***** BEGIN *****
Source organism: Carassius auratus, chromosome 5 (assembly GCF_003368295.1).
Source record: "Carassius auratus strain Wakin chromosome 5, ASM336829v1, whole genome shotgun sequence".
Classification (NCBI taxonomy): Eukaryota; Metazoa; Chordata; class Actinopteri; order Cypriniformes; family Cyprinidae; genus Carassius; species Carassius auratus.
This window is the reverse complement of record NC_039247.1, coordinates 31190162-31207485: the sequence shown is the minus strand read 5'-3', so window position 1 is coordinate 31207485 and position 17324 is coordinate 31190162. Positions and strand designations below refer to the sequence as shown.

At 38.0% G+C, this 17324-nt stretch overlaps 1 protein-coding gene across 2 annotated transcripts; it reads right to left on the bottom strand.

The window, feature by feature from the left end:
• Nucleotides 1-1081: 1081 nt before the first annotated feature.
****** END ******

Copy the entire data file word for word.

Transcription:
Source organism: Carassius auratus, chromosome 5 (assembly GCF_003368295.1).
Source record: "Carassius auratus strain Wakin chromosome 5, ASM336829v1, whole genome shotgun sequence".
Classification (NCBI taxonomy): Eukaryota; Metazoa; Chordata; class Actinopteri; order Cypriniformes; family Cyprinidae; genus Carassius; species Carassius auratus.
This window is the reverse complement of record NC_039247.1, coordinates 31190162-31207485: the sequence shown is the minus strand read 5'-3', so window position 1 is coordinate 31207485 and position 17324 is coordinate 31190162. Positions and strand designations below refer to the sequence as shown.

At 38.0% G+C, this 17324-nt stretch overlaps 1 protein-coding gene across 2 annotated transcripts; it reads right to left on the bottom strand.

The window, feature by feature from the left end:
• Nucleotides 1-1081: 1081 nt before the first annotated feature.